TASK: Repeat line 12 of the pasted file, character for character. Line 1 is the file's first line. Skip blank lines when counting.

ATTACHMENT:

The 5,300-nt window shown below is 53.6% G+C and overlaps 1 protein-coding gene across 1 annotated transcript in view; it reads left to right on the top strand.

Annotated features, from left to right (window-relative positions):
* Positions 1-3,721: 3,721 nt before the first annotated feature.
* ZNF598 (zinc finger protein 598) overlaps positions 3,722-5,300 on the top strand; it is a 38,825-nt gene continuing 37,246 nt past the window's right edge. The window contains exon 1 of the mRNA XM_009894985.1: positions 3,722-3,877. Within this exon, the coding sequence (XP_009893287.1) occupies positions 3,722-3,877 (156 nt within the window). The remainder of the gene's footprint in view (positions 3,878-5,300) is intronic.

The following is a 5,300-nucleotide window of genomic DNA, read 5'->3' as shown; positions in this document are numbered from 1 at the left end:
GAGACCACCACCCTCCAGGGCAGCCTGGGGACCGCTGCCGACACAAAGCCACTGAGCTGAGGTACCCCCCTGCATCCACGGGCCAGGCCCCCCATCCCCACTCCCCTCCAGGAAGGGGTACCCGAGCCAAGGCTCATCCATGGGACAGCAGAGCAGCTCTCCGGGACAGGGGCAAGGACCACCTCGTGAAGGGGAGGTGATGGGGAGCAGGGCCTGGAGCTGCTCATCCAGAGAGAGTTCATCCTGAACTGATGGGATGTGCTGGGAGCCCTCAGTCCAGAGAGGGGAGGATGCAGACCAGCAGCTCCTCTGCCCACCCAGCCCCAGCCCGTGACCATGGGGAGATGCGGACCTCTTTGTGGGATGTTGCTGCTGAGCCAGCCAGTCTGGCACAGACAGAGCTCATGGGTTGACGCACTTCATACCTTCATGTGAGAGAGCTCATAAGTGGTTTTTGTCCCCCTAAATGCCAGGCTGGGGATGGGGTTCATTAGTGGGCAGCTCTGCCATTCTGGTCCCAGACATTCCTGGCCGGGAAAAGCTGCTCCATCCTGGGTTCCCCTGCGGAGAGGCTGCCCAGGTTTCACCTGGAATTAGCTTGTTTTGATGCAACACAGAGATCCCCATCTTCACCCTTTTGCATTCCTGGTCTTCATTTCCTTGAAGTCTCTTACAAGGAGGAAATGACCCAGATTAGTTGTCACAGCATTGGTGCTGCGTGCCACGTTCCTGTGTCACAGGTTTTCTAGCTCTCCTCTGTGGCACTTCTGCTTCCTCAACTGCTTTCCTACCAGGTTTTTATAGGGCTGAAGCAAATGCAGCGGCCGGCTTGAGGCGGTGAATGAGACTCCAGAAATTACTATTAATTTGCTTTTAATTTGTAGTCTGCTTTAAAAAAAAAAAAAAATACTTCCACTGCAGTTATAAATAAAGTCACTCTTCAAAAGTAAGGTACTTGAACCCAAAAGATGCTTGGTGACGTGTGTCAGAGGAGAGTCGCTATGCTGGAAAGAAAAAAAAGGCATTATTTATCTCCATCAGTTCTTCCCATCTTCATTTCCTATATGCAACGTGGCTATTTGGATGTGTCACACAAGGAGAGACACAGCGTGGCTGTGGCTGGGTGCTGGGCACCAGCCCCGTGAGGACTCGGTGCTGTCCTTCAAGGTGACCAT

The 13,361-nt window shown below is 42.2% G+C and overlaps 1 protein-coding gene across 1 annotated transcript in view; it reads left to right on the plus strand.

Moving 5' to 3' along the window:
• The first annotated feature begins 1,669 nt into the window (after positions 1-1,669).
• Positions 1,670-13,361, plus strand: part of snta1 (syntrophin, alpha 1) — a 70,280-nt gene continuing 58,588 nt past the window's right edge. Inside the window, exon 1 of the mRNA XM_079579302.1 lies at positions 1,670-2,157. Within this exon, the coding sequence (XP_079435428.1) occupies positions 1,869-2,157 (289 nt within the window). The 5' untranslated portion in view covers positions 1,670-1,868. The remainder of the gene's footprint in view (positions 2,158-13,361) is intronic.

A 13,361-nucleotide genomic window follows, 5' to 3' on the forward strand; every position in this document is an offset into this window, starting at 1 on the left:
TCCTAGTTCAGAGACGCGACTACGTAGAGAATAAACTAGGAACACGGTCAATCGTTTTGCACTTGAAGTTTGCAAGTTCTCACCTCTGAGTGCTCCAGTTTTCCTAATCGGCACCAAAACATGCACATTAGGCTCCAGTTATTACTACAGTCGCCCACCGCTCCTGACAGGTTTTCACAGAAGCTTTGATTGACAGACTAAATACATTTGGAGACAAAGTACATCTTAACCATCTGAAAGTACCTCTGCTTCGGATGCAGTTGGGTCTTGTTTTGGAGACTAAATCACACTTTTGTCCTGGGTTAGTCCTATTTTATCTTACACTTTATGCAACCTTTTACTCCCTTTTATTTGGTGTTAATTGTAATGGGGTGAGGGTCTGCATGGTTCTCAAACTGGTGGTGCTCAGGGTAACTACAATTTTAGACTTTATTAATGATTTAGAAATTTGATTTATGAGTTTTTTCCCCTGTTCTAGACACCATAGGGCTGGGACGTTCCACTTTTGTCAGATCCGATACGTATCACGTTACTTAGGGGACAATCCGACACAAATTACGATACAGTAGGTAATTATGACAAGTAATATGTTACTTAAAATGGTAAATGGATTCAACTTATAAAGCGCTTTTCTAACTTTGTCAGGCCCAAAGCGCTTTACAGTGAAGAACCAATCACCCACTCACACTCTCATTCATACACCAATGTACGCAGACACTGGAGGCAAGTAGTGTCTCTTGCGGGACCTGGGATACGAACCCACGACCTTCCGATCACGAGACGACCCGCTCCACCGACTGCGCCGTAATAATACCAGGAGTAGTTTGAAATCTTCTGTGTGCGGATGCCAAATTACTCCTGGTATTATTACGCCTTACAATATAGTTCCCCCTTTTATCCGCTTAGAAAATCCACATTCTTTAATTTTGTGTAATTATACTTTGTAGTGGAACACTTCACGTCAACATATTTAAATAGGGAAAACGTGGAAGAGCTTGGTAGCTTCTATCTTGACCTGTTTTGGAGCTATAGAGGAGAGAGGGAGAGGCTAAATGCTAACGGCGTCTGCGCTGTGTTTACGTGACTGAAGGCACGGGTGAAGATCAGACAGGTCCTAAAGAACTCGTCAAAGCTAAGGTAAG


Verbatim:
TCCTAGTTCAGAGACGCGACTACGTAGAGAATAAACTAGGAACACGGTCAATCGTTTTGCACTTGAAGTTTGCAAGTTCTCACCTCTGAGTGCTCCAGTTTTCCTAATCGGCACCAAAACATGCACATTAGGCTCCAGTTATTACTACAGTCGCCCACCGCTCCTGACAGGTTTTCACAGAAGCTTTGATTGACAGACTAAATACATTTGGAGACAAAGTACATCTTAACCATCTGAAAGTACCTCTGCTTCGGATGCAGTTGGGTCTTGTTTTGGAGACTAAATCACACTTTTGTCCTGGGTTAGTCCTATTTTATCTTACACTTTATGCAACCTTTTACTCCCTTTTATTTGGTGTTAATTGTAATGGGGTGAGGGTCTGCATGGTTCTCAAACTGGTGGTGCTCAGGGTAACTACAATTTTAGACTTTATTAATGATTTAGAAATTTGATTTATGAGTTTTTTCCCCTGTTCTAGACACCATAGGGCTGGGACGTTCCACTTTTGTCAGATCCGATACGTATCACGTTACTTAGGGGACAATCCGACACAAATTACGATACAGTAGGTAATTATGACAAGTAATATGTTACTTAAAATGGTAAATGGATTCAACTTATAAAGCGCTTTTCTAACTTTGTCAGGCCCAAAGCGCTTTACAGTGAAGAACCAATCACCCACTCACACTCTCATTCATACACCAATGTACGCAGACACTGGAGGCAAGTAGTGTCTCTTGCGGGACCTGGGATACGAACCCACGACCTTCCGATCACGAGACGACCCGCTCCACCGACTGCGCCGTAATAATACCAGGAGTAGTTTGAAATCTTCTGTGTGCGGATGCCAAATTACTCCTGGTATTATTACGCCTTACAATATAGTTCCCCCTTTTATCCGCTTAGAAAATCCACATTCTTTAATTTTGTGTAATTATACTTTGTAGTGGAACACTTCACGTCAACATATTTAAATAGGGAAAACGTGGAAGAGCTTGGTAGCTTCTATCTTGACCTGTTTTGGAGCTATAGAGGAGAGAGGGAGAGGCTAAATGCTAACGGCGTCTGCGCTGTGTTTACGTGACTGAAGGCACGGGTGAAGATCAGACAGGTCCTAAAGAACTCGTCAAAGCTAAGGTAAG